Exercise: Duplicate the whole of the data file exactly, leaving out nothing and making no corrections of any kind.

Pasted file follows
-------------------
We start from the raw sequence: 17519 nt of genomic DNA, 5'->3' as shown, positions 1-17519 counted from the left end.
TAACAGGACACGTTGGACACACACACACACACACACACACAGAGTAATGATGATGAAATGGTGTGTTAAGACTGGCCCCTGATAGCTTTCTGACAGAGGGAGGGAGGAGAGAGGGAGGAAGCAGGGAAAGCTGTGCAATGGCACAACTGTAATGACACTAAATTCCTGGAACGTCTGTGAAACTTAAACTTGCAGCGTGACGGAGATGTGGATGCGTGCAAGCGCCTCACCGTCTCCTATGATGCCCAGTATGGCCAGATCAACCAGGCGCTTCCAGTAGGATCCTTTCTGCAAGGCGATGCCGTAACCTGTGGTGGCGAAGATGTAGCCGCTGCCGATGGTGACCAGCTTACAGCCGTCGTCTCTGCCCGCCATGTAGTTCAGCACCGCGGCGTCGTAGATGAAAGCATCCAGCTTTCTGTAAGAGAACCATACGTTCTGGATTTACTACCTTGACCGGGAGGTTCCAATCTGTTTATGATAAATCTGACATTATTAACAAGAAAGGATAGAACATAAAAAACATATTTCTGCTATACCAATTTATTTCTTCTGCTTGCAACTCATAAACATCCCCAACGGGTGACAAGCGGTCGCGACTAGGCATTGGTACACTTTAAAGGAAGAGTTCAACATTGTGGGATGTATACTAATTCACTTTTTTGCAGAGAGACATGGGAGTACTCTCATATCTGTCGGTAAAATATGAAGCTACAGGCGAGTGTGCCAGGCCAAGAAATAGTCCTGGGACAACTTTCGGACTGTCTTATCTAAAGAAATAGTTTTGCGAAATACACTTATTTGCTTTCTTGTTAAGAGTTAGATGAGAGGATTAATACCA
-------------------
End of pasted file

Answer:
We start from the raw sequence: 17519 nt of genomic DNA, 5'->3' as shown, positions 1-17519 counted from the left end.
TAACAGGACACGTTGGACACACACACACACACACACACACAGAGTAATGATGATGAAATGGTGTGTTAAGACTGGCCCCTGATAGCTTTCTGACAGAGGGAGGGAGGAGAGAGGGAGGAAGCAGGGAAAGCTGTGCAATGGCACAACTGTAATGACACTAAATTCCTGGAACGTCTGTGAAACTTAAACTTGCAGCGTGACGGAGATGTGGATGCGTGCAAGCGCCTCACCGTCTCCTATGATGCCCAGTATGGCCAGATCAACCAGGCGCTTCCAGTAGGATCCTTTCTGCAAGGCGATGCCGTAACCTGTGGTGGCGAAGATGTAGCCGCTGCCGATGGTGACCAGCTTACAGCCGTCGTCTCTGCCCGCCATGTAGTTCAGCACCGCGGCGTCGTAGATGAAAGCATCCAGCTTTCTGTAAGAGAACCATACGTTCTGGATTTACTACCTTGACCGGGAGGTTCCAATCTGTTTATGATAAATCTGACATTATTAACAAGAAAGGATAGAACATAAAAAACATATTTCTGCTATACCAATTTATTTCTTCTGCTTGCAACTCATAAACATCCCCAACGGGTGACAAGCGGTCGCGACTAGGCATTGGTACACTTTAAAGGAAGAGTTCAACATTGTGGGATGTATACTAATTCACTTTTTTGCAGAGAGACATGGGAGTACTCTCATATCTGTCGGTAAAATATGAAGCTACAGGCGAGTGTGCCAGGCCAAGAAATAGTCCTGGGACAACTTTCGGACTGTCTTATCTAAAGAAATAGTTTTGCGAAATACACTTATTTGCTTTCTTGTTAAGAGTTAGATGAGAGGATTAATACCA